Consider this: Patients turn 50 and they are asked to have a colonoscopy to look directly at the colon for masses. They are asked to have a mammogram to look directly at the breast for growths. But their hearts – these are still never looked at directly in similarly at-risk populations. Rather, the recommendations indicate measuring blood pressure and cholesterol and maybe performing an ECG, all of which are very indirect examinations of the coronary arteries.
I believe there is a better approach for these asymptomatic patients with risk factors, and it’s one that has been promoted by the Society for Heart Attack Prevention and Eradication (SHAPE), the American College of Cardiology, and hundreds of peer reviewed research studies.
It’s low-cost ($75 in my community) and offers a direct examination of heart arteries using a coronary artery calcium scan (CACS) using a fast multi-slice CT scanner. No contrast or IV injection is used and the test takes about 1 minute. The amount of radiation exposure is certainly higher than a chest X-ray, but it is 1/10th or less than that of a cardiac catheterization or a stress nuclear perfusion scan. Endorsements and facts like these are, in my opinion, a call-to-action help you take better care of your patients or your own heart. Here is the nitty gritty:
Who should not have the coronary calcium scan?
If someone already knows they have coronary artery disease such as a previous cardiac catheterization showing blockage, a previous heart stent, or a previous heart bypass surgery, there would be no need for a screening test of this type. People who know that they have blockage in other parts of the body, like an artery of the brain called the carotid artery or the arteries of the leg, remain debatable candidates for the CT scan. However, in my practice, I find that if I can use the scan results to really demonstrate to patients how their disease affects heart arteries, they get even more motivated to adhere to a prevention and reversal lifestyle. The American College of Cardiology has given a high endorsement (IIA) to the use of coronary artery calcium scans in persons with known risk factors for silent coronary disease.
What about risks of the CT scan?
Other than the cost – which tends to run between $100 and $200, and is rarely covered by insurance – the only other concerns are the possibility of creating undue stress, missing soft plaque without calcium, and radiation. For decades cardiologists have relied on exercise nuclear testing using treadmill examinations.One measure of the dose of radiation is called a milliSievert or mSv. An exercise test with Cardiolite may expose a patient to 12 to 15 mSv of radiation. By comparison, a cardiac catheterization done in an efficient manner may expose a patient to about 10 mSv of radiation. In centers with the most advanced multislice scanners, that now are often 64 slice, 128 slice, 256 slice, and beyond, the imaging has gotten so fast that the radiation dose may be 1 mSv or less.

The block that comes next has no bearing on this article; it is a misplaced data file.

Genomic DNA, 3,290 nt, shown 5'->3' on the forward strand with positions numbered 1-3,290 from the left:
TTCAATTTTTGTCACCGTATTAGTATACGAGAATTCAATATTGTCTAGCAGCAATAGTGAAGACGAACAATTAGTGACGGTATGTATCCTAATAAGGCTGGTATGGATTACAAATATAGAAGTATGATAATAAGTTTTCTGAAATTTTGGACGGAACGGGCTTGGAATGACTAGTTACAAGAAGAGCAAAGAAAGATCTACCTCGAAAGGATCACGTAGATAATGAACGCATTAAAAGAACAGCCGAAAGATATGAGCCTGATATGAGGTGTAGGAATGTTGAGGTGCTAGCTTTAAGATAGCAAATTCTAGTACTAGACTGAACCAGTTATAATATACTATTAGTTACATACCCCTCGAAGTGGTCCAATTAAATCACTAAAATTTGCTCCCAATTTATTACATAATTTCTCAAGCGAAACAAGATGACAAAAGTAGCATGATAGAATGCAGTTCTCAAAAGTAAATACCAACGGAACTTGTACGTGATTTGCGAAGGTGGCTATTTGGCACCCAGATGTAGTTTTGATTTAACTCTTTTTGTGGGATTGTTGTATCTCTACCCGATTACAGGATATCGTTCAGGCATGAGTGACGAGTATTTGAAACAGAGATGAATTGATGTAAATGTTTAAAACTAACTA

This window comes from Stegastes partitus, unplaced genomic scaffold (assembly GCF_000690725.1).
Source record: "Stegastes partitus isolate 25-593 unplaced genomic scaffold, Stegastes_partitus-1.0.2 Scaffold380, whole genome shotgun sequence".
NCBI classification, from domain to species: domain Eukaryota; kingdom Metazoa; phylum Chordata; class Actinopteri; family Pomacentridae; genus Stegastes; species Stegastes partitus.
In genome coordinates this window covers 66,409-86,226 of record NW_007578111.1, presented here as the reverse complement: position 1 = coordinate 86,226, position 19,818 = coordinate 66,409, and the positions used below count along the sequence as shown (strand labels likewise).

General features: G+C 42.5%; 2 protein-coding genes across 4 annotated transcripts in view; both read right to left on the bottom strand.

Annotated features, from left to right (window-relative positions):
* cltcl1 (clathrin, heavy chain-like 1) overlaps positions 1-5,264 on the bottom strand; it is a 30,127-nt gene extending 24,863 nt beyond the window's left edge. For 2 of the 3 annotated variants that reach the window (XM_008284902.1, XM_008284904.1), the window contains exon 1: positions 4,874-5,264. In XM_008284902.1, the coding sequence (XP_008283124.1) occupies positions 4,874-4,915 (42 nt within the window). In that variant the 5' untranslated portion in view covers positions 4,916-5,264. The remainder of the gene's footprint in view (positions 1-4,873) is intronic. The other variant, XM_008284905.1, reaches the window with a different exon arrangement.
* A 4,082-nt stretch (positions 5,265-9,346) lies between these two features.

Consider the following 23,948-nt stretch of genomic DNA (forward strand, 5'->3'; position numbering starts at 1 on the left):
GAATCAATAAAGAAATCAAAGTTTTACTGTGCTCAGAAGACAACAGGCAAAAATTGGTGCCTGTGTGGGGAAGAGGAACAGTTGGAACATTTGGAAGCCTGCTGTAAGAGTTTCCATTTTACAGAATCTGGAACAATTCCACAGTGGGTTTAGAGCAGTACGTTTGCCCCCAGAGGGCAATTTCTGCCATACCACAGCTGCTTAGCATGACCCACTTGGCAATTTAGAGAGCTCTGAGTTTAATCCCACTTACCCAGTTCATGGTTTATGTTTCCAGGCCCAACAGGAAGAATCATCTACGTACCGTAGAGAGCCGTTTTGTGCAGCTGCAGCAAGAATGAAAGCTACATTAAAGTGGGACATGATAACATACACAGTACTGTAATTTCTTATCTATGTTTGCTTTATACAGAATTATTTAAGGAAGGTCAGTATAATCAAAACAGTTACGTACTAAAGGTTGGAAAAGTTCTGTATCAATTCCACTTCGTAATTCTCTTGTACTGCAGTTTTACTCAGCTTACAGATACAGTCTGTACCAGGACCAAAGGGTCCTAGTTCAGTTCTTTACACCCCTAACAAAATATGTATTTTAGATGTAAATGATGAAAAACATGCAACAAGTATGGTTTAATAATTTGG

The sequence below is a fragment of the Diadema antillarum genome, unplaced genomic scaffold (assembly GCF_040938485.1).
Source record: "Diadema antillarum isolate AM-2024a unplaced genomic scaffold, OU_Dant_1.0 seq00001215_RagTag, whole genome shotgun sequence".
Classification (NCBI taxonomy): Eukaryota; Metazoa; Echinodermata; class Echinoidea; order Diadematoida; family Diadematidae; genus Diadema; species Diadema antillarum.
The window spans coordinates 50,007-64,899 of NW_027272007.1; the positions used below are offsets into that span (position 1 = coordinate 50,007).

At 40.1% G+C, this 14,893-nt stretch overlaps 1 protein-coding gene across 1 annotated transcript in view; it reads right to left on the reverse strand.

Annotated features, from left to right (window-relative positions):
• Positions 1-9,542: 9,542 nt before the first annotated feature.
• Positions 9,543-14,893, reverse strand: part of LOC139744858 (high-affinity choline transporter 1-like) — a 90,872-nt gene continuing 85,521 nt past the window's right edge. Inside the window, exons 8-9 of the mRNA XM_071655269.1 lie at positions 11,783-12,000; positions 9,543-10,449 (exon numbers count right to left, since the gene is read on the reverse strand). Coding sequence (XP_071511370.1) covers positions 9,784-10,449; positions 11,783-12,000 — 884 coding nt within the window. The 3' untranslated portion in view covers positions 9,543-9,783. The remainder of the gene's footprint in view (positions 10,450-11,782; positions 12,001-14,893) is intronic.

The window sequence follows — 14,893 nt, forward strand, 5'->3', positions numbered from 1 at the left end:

Why do it?
A coronary artery calcium scan may provide life-changing information. For example, the European Society of Cardiology said that “there is overwhelming evidence that coronary calcification represents a strong marker of risk for future cardiovascular events in asymptomatic individuals and have prognostic power above and beyond traditional risk factors.” The same position statement indicated that in asymptomatic individuals a calcium score of zero was associated with a very low risk of heart events over the next 3 to 5 years (less than 1 percent per year). Individuals with a coronary calcium score greater than 1000 have an eleven-fold increase in risk of major events even if they are without symptoms. This is a huge difference.
And now the best part – what can we do with the results?
A study group of 1005 patients with an abnormal coronary calcium score was treated with aspirin, and some received a statin to lower their cholesterol. The average score was 370 units. After four years of follow-up, patients who received a statin had a seven percent rate of heart events like a heart attack versus 12 percent of those who received a placebo. Other studies demonstrate that omega 3 fatty acids, aged garlic, and fruit and vegetable concentrates slow or reverse the calcification. The TACT trial published in 2013 demonstrated benefits from chelation therapy in a different patient population. Weneed more studies geared to determining how the risk can be lowered by specific treatments, to be sure. Yet these studies give a glimpse to the power of finding and treating silent heart disease at an early stage.
Heart disease remains the number one killer for men and women alike in the US, and it is time to perform direct arterial examinations like CACS for at-risk or older patients, roughly every 7-10 years as part of a routine wellness exam. In this regard, we can think of CACS as the “colonoscopy” of the heart. Combining it with recent studies showing that half a dozen or so lifestyle habits prevent 80-90 percent of heart attacks should leave our CCUs empty and extend the lives of so many who erroneously think their hearts are healthy.
Dr. Joel Kahn practices interventional and preventive cardiology in Detroit. A summa cum laude graduate of the University of Michigan School of Medicine, he lectures widely on the role of nutrition in health and medicine. He writes for Readers Digest Magazine as the Holistic Heart Doc, and is the author of The Whole Heart Solution.